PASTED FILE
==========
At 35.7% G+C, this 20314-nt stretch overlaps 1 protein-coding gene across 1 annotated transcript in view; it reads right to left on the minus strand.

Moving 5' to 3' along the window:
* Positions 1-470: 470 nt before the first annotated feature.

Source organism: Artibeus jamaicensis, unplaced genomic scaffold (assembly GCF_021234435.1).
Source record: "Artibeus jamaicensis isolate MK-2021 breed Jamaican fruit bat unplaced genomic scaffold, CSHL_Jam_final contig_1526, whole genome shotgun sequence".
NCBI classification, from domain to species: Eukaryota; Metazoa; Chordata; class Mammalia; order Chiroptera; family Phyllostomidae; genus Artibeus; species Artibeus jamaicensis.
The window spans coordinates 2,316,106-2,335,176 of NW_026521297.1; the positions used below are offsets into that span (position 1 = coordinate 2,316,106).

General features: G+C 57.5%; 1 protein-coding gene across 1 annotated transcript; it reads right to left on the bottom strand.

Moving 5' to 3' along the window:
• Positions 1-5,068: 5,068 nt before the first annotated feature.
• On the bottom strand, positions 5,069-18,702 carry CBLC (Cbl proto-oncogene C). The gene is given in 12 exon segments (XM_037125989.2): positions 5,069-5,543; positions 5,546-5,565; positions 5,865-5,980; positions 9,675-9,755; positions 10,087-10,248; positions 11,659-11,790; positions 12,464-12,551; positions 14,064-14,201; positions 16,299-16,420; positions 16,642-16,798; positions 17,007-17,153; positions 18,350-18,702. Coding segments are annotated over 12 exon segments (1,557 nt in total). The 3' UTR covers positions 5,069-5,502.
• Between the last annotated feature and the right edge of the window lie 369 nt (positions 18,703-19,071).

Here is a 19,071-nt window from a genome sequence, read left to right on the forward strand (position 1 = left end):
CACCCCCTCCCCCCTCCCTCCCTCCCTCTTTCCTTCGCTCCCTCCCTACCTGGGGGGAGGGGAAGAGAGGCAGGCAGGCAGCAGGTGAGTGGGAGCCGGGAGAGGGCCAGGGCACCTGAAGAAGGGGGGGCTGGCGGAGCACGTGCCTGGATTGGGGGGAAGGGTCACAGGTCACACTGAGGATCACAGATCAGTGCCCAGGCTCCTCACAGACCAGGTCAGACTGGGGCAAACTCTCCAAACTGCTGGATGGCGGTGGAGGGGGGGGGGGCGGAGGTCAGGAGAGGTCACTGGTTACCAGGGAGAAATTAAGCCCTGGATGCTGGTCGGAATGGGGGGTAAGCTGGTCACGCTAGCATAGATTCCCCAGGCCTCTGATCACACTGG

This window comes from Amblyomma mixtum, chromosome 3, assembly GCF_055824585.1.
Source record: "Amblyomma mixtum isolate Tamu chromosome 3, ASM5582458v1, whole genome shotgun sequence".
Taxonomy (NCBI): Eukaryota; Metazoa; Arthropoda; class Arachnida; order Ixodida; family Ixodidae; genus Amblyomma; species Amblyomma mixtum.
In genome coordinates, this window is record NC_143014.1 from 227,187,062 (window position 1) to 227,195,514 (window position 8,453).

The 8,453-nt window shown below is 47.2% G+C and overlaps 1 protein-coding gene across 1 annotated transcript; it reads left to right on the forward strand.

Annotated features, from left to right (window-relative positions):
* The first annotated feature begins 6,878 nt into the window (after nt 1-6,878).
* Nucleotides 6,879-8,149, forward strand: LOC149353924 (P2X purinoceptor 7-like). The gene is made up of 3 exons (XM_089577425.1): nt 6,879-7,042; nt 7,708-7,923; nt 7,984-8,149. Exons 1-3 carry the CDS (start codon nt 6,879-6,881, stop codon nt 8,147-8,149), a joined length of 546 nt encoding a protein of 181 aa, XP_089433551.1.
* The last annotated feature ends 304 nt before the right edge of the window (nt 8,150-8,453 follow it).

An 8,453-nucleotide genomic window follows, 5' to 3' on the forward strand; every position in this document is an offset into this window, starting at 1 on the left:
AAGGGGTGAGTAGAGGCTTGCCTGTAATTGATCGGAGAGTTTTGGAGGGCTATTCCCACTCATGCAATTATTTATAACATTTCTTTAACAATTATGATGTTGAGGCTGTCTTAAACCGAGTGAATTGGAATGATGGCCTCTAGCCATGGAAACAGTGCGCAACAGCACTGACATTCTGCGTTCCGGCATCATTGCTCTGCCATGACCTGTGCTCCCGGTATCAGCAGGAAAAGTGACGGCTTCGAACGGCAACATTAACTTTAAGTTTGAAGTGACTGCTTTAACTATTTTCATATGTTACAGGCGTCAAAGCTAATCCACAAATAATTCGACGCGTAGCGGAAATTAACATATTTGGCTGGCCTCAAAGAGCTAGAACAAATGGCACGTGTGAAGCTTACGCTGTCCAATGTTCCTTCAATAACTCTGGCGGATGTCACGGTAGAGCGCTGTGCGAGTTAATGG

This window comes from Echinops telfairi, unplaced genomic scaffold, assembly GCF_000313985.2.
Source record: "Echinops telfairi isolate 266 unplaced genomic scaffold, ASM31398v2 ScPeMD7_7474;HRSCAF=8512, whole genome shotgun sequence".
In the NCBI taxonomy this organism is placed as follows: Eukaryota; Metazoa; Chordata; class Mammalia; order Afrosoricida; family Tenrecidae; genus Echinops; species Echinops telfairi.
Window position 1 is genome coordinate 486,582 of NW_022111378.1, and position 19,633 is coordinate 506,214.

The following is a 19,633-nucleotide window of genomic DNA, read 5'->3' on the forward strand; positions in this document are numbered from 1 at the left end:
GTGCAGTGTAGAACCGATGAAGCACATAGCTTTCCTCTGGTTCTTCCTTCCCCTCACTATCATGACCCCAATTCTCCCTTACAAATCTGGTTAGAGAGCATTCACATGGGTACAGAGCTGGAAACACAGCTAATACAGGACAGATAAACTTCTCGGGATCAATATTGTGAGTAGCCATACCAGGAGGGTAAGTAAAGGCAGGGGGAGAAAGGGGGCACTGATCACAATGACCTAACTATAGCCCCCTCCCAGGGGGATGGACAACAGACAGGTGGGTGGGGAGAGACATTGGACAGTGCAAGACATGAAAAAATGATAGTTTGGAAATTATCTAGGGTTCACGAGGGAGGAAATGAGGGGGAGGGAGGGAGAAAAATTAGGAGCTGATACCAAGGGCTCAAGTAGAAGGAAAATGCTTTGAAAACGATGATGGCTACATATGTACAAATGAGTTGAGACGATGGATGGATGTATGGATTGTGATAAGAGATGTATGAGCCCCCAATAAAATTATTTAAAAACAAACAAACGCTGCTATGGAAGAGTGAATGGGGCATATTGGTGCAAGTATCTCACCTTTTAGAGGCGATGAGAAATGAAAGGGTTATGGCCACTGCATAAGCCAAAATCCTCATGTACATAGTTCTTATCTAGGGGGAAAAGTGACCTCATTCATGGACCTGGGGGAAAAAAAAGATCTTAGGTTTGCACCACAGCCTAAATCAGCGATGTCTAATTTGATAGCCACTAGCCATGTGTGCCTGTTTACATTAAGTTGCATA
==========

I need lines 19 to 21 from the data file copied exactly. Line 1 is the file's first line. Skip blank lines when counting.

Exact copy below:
The 8,453-nt window shown below is 47.2% G+C and overlaps 1 protein-coding gene across 1 annotated transcript; it reads left to right on the forward strand.

Annotated features, from left to right (window-relative positions):
* The first annotated feature begins 6,878 nt into the window (after nt 1-6,878).